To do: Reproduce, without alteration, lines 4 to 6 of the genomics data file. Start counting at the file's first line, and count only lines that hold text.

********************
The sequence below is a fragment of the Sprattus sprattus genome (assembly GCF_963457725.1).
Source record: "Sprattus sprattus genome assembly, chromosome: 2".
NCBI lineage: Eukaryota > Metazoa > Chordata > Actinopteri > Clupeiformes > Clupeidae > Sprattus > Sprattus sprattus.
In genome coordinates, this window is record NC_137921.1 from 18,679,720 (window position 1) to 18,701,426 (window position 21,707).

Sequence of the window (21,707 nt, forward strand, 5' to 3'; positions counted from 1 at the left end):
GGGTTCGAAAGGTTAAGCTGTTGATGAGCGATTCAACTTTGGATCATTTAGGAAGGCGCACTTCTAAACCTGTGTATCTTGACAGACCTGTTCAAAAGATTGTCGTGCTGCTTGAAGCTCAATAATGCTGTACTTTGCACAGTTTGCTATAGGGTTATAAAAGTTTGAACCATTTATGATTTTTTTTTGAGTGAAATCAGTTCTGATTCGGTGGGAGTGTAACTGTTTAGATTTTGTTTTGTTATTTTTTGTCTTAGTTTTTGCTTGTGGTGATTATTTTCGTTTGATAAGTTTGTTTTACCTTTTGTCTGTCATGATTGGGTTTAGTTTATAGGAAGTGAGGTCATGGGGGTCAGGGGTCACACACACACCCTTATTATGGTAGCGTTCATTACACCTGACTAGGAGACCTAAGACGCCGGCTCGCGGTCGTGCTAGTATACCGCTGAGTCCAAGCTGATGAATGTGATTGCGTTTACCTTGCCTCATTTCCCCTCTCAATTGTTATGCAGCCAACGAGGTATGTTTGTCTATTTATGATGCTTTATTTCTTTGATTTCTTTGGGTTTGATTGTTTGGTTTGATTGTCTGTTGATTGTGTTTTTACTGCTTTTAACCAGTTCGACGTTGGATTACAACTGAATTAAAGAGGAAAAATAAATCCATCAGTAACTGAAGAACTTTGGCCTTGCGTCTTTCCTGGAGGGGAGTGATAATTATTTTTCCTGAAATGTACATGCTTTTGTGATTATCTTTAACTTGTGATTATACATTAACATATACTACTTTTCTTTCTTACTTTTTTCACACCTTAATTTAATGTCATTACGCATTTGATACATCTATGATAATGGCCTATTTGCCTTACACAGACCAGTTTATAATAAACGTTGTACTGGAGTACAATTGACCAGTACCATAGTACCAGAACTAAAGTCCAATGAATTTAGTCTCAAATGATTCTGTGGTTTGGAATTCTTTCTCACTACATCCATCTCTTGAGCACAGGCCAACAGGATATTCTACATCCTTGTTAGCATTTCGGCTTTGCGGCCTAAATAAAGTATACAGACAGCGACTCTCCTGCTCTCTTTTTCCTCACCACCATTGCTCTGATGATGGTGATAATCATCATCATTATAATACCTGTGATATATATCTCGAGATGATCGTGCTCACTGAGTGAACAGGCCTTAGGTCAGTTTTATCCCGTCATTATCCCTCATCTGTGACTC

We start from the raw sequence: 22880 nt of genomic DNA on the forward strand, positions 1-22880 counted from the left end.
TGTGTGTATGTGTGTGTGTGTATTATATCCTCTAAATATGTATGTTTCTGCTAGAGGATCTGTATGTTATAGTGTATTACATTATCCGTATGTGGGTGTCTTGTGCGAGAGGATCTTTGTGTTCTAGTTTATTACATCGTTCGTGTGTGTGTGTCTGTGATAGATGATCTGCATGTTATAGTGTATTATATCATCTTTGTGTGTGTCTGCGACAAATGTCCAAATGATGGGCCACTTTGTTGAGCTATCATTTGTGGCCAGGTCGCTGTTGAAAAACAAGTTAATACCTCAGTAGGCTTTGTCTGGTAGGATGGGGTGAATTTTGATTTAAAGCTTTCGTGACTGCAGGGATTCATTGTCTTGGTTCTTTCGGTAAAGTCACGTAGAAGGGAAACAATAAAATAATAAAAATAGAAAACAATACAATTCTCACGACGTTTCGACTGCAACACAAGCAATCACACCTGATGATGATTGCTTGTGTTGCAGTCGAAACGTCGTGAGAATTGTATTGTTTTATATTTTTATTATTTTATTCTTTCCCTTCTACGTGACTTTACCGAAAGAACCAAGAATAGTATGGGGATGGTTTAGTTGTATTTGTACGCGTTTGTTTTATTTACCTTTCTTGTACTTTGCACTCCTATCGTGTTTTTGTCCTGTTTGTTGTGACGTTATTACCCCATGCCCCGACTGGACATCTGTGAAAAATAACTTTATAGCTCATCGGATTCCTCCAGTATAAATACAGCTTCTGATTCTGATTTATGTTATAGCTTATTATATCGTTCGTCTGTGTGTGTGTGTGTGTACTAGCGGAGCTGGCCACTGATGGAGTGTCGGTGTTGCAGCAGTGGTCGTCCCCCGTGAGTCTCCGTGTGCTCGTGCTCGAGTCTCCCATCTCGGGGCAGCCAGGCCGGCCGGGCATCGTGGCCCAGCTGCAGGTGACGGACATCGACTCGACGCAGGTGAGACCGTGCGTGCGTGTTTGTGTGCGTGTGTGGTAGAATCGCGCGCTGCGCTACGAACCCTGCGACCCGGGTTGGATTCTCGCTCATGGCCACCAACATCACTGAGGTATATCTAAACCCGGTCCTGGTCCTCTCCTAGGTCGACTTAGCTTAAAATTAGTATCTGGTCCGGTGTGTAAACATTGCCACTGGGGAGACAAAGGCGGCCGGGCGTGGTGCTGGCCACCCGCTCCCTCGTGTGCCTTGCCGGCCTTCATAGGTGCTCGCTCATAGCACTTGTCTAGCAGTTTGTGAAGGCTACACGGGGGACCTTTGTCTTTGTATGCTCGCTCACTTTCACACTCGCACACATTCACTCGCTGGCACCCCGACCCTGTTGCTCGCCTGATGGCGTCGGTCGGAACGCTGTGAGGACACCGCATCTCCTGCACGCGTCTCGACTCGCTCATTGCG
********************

In genome coordinates, this window is record NC_137921.1 from 18,679,720 (window position 1) to 18,701,426 (window position 21,707).

Sequence of the window (21,707 nt, forward strand, 5' to 3'; positions counted from 1 at the left end):
GGGTTCGAAAGGTTAAGCTGTTGATGAGCGATTCAACTTTGGATCATTTAGGAAGGCGCACTTCTAAACCTGTGTATCTTGACAGACCTGTTCAAAAGATTGTCGTGCTGCTTGAAGCTCAATAATGCTGTACTTTGCACAGTTTGCTATAGGGTTATAAAAGTTTGAACCATTTATGATTTTTTTTTGAGTGAAATCAGTTCTGATTCGGTGGGAGTGTAACTGTTTAGATTTTGTTTTGTTATTTTTTGTCTTAGTTTTTGCTTGTGGTGATTATTTTCGTTTGATAAGTTTGTTTTACCTTTTGTCTGTCATGATTGGGTTTAGTTTATAGGAAGTGAGGTCATGGGGGTCAGGGGTCACACACACACCCTTATTATGGTAGCGTTCATTACACCTGACTAGGAGACCTAAGACGCCGGCTCGCGGTCGTGCTAGTATACCGCTGAGTCCAAGCTGATGAATGTGATTGCGTTTACCTTGCCTCATTTCCCCTCTCAATTGTTATGCAGCCAACGAGGTATGTTTGTCTATTTATGATGCTTTATTTCTTTGATTTCTTTGGGTTTGATTGTTTGGTTTGATTGTCTGTTGATTGTGTTTTTACTGCTTTTAACCAGTTCGACGTTGGATTACAACTGAATTAAAGAGGAAAAATAAATCCATCAGTAACTGAAGAACTTTGGCCTTGCGTCTTTCCTGGAGGGGAGTGATAATTATTTTTCCTGAAATGTACATGCTTTTGTGATTATCTTTAACTTGTGATTATACATTAACATATACTACTTTTCTTTCTTACTTTTTTCACACCTTAATTTAATGTCATTACGCATTTGATACATCTATGATAATGGCCTATTTGCCTTACACAGACCAGTTTATAATAAACGTTGTACTGGAGTACAATTGACCAGTACCATAGTACCAGAACTAAAGTCCAATGAATTTAGTCTCAAATGATTCTGTGGTTTGGAATTCTTTCTCACTACATCCATCTCTTGAGCACAGGCCAACAGGATATTCTACATCCTTGTTAGCATTTCGGCTTTGCGGCCTAAATAAAGTATACAGACAGCGACTCTCCTGCTCTCTTTTTCCTCACCACCATTGCTCTGATGATGGTGATAATCATCATCATTATAATACCTGTGATATATATCTCGAGATGATCGTGCTCACTGAGTGAACAGGCCTTAGGTCAGTTTTATCCCGTCATTATCCCTCATCTGTGACTC